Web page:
As a nurse with over 20 years experience, I have to admit that prior to becoming the mom of a Type 1 diabetic (T1D), I had little experience with the disease. I knew the basics: Beta cell destruction, long-term chronic conditions caused by T1D (kidney disease, eye disease, heart disease), and difficult to control blood sugars. When T1D patients were admitted to the hospital, we routinely consulted endocrinology to let them manage the patient’s insulin pump; pumps seemed like foreign technology left better to the specialists, and just as often, the patients themselves.
Then, December 5, 2018, happened. My then 15 year old son had been struggling for awhile with various symptoms. He had been going to the gym, weight lifting, eating healthy for months trying to work through it all. For years, we’d noticed that his growth was slower than his older brother. His pediatrician told us he was a “late bloomer,” which we believed. In the months preceding his diagnosis, I noticed he had symptoms that made me think “diabetes,” but with no family history of diabetes, I talked myself out of it. What I didn’t know was that despite no family history, T1D prevalence has been increasing world wide; between 2001 and 2009, there was a 21% increase in the prevalence of T1D in people under age 20. And, while the risk is higher for people who have a family history of T1D (or other autoimmune diseases), sometimes there is no family history of the disease at all. Currently, some 1.6 million Americans are living with T1D, including about 200,000 youth (<20 years old) and 1.4 million adults (20 years old and older).
I decided to order some routine labs on my son on December 5, 2018, not expecting that his hemoglobin A1c would be >13% (that’s equivalent to an average blood sugar of about 326mg/dl, normal is less than 100 mg/dl). We were shocked, confused, and anxious by this seemingly sudden diagnosis. Looking at his other labs, I knew he needed to be in the hospital. He was was in mild DKA (diabetic ketoacidosis, a life-threatening condition). Unfortunately, his pediatrician didn’t agree with my assessment, so off to the ER we went. I knew I’d made the right decision when my son was sent to the pediatric ICU for treatment, where he spent the next 2 days. He was put on an insulin IV drip and he had finger stick blood sugars every hour until his blood chemistries normalized. His life was tossed upside down, forever.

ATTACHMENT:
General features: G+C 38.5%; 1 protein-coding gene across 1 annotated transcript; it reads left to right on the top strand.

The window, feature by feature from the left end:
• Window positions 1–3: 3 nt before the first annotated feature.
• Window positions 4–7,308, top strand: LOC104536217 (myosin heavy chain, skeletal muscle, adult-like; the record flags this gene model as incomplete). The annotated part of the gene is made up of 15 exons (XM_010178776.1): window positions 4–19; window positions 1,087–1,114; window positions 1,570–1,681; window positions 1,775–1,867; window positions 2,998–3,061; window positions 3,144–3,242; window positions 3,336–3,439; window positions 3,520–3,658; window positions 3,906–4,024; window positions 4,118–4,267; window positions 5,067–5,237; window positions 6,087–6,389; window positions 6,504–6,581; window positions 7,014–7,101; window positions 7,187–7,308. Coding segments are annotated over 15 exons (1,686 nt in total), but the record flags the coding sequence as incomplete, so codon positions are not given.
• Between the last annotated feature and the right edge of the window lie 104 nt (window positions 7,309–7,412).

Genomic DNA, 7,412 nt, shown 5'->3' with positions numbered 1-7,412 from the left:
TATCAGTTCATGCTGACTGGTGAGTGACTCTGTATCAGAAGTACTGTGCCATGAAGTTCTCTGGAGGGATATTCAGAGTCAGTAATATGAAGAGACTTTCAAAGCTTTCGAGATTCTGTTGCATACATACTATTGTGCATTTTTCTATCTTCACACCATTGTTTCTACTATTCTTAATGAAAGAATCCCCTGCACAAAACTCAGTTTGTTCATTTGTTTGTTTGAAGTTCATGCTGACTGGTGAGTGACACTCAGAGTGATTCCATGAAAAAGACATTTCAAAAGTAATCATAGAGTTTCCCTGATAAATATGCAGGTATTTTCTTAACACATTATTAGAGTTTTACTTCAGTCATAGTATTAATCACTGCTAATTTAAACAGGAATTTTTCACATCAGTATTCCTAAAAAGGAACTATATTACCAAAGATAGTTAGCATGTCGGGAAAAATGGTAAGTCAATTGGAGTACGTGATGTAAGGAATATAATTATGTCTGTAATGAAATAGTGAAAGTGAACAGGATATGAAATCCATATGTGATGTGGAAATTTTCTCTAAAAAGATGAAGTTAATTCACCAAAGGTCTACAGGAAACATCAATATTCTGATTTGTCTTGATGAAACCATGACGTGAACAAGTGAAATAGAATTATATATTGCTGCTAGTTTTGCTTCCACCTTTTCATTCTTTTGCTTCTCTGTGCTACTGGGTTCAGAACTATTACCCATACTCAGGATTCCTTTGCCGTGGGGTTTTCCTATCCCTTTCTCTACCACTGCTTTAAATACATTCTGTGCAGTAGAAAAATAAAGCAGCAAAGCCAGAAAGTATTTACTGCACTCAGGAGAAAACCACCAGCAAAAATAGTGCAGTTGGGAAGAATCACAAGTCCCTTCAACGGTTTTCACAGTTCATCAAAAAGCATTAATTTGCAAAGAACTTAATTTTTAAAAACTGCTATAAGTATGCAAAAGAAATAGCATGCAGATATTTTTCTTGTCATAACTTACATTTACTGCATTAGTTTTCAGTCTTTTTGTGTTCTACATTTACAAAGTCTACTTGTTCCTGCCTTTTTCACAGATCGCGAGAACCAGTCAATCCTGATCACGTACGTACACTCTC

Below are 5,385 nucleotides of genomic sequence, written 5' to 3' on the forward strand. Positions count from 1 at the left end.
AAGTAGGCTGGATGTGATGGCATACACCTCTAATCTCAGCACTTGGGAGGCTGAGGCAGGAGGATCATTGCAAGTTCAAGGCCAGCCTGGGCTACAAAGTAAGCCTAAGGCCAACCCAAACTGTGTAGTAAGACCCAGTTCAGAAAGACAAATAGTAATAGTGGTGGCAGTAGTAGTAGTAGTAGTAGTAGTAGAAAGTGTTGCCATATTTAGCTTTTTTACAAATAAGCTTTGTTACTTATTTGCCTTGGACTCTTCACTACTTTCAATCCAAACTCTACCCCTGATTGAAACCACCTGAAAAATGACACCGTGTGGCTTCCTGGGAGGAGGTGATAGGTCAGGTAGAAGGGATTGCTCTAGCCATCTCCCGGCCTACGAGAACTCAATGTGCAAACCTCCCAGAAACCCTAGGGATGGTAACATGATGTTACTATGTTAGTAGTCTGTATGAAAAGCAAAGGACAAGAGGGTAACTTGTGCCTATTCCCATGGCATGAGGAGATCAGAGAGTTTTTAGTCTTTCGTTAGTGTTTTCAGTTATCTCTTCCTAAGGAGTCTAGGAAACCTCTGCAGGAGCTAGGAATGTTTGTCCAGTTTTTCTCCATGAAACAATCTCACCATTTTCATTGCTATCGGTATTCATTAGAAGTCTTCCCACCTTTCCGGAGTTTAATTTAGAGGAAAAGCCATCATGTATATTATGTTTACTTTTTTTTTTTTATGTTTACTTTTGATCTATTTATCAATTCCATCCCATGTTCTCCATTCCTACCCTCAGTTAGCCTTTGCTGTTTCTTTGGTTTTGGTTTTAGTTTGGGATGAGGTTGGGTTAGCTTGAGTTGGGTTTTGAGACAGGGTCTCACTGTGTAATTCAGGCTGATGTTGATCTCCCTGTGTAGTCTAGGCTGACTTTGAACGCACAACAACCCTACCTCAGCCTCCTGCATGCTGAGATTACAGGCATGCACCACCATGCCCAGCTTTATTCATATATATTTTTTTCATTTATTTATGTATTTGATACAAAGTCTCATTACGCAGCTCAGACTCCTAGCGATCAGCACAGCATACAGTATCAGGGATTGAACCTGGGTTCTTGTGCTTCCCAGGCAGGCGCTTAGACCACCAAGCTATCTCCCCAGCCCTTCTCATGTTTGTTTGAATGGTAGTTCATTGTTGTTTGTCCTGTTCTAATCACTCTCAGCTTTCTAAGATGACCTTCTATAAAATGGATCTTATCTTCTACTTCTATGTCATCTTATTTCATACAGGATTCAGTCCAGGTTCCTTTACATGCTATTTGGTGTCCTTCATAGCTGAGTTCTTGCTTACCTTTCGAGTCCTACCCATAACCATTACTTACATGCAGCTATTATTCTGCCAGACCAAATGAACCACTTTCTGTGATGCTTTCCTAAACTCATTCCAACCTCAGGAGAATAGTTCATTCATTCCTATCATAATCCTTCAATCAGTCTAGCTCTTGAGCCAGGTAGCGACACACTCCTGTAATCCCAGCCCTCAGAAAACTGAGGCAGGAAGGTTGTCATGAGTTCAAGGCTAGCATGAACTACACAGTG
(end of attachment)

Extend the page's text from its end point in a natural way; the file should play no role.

Shock is an understatement. We cried a lot. There have been so many sleepless nights. It took months to come to the realization that his diagnosis was real. We were lucky to have a friend with a connection at a university hospital where we were introduced to an amazing pediatric endocrinologist; he and his team have helped us every step of the way in understanding and treating T1D. T1D is not a disease caused by being overweight or having an unhealthy lifestyle. It is an autoimmune disease. While many patients are diagnosed before puberty, many patients aren’t diagnosed until their late teens, twenties, or even later. T1D is caused by the immune system destruction of pancreatic Beta cells which produce insulin. T1D patients require insulin; it is their life-line and they cannot survive without it. There is no cure for T1D; there have been many advances, however, and we are able to “slow” the diagnosis through novel therapies aimed at preventing Beta cell destruction when the diagnosis is made early (at-risk people need annual screening. Go to www.trialnet.org, for free testing and excellent information about T1D).
We received a fast-track education in T1D over the next few months. We were/are fortunate to have world-class care with our pediatric endocrinology team. With an insulin pump, my son has the A1c of a non-diabetic (<6%) and has >70% time in range (normal blood sugar). We still have hiccups like technology failures (CGM, pump or the phone app we use to monitor his blood sugar randomly stop working); high or low blood glucose for no apparent reason; and frustrations with a health system that values big Pharma profits more than patient’s health (the cost of managing T1D in the US is exorbitant – my son’s insulin and pump supplies cost over $10,000 every year). If you or someone you know has a family history of T1D, especially a first-degree relative, I urge you to get tested. If you have symptoms of diabetes, you should definitely consider getting tested.
I’d love to help; if you have any specific questions about T1D, give my office a call at (850) 708-1623 or email me: firstname.lastname@example.org.